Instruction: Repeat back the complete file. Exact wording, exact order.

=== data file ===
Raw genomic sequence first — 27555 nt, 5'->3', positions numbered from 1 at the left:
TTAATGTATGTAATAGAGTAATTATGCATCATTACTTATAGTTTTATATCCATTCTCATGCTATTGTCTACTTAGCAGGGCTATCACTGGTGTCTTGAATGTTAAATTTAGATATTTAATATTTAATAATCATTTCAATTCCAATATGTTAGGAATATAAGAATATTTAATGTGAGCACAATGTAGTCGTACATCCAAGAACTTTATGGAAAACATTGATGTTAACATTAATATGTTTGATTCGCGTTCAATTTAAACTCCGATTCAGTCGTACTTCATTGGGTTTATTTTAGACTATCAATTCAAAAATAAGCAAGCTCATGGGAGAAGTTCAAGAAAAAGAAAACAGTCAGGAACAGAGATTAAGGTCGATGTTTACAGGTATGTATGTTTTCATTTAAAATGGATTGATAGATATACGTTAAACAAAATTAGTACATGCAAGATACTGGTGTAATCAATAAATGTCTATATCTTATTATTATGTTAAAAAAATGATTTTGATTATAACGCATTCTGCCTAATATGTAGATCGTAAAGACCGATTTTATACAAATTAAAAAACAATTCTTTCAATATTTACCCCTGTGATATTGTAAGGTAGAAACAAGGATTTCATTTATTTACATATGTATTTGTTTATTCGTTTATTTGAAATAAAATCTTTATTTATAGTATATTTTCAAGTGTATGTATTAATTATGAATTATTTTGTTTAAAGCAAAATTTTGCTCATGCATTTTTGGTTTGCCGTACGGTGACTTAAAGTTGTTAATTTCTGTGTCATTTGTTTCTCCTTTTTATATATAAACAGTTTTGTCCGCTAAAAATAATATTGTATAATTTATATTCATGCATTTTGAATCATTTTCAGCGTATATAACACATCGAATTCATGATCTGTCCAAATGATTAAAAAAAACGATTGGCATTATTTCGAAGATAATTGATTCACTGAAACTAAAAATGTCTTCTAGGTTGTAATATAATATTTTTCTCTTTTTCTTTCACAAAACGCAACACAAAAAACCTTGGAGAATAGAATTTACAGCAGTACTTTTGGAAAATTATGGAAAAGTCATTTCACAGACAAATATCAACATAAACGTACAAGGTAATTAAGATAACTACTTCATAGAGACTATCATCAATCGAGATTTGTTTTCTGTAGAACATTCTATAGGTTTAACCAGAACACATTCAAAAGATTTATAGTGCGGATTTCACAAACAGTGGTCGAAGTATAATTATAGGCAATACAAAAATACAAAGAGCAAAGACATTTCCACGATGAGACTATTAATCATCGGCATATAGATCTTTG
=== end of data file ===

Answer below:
Raw genomic sequence first — 27555 nt, 5'->3', positions numbered from 1 at the left:
TTAATGTATGTAATAGAGTAATTATGCATCATTACTTATAGTTTTATATCCATTCTCATGCTATTGTCTACTTAGCAGGGCTATCACTGGTGTCTTGAATGTTAAATTTAGATATTTAATATTTAATAATCATTTCAATTCCAATATGTTAGGAATATAAGAATATTTAATGTGAGCACAATGTAGTCGTACATCCAAGAACTTTATGGAAAACATTGATGTTAACATTAATATGTTTGATTCGCGTTCAATTTAAACTCCGATTCAGTCGTACTTCATTGGGTTTATTTTAGACTATCAATTCAAAAATAAGCAAGCTCATGGGAGAAGTTCAAGAAAAAGAAAACAGTCAGGAACAGAGATTAAGGTCGATGTTTACAGGTATGTATGTTTTCATTTAAAATGGATTGATAGATATACGTTAAACAAAATTAGTACATGCAAGATACTGGTGTAATCAATAAATGTCTATATCTTATTATTATGTTAAAAAAATGATTTTGATTATAACGCATTCTGCCTAATATGTAGATCGTAAAGACCGATTTTATACAAATTAAAAAACAATTCTTTCAATATTTACCCCTGTGATATTGTAAGGTAGAAACAAGGATTTCATTTATTTACATATGTATTTGTTTATTCGTTTATTTGAAATAAAATCTTTATTTATAGTATATTTTCAAGTGTATGTATTAATTATGAATTATTTTGTTTAAAGCAAAATTTTGCTCATGCATTTTTGGTTTGCCGTACGGTGACTTAAAGTTGTTAATTTCTGTGTCATTTGTTTCTCCTTTTTATATATAAACAGTTTTGTCCGCTAAAAATAATATTGTATAATTTATATTCATGCATTTTGAATCATTTTCAGCGTATATAACACATCGAATTCATGATCTGTCCAAATGATTAAAAAAAACGATTGGCATTATTTCGAAGATAATTGATTCACTGAAACTAAAAATGTCTTCTAGGTTGTAATATAATATTTTTCTCTTTTTCTTTCACAAAACGCAACACAAAAAACCTTGGAGAATAGAATTTACAGCAGTACTTTTGGAAAATTATGGAAAAGTCATTTCACAGACAAATATCAACATAAACGTACAAGGTAATTAAGATAACTACTTCATAGAGACTATCATCAATCGAGATTTGTTTTCTGTAGAACATTCTATAGGTTTAACCAGAACACATTCAAAAGATTTATAGTGCGGATTTCACAAACAGTGGTCGAAGTATAATTATAGGCAATACAAAAATACAAAGAGCAAAGACATTTCCACGATGAGACTATTAATCATCGGCATATAGATCTTTG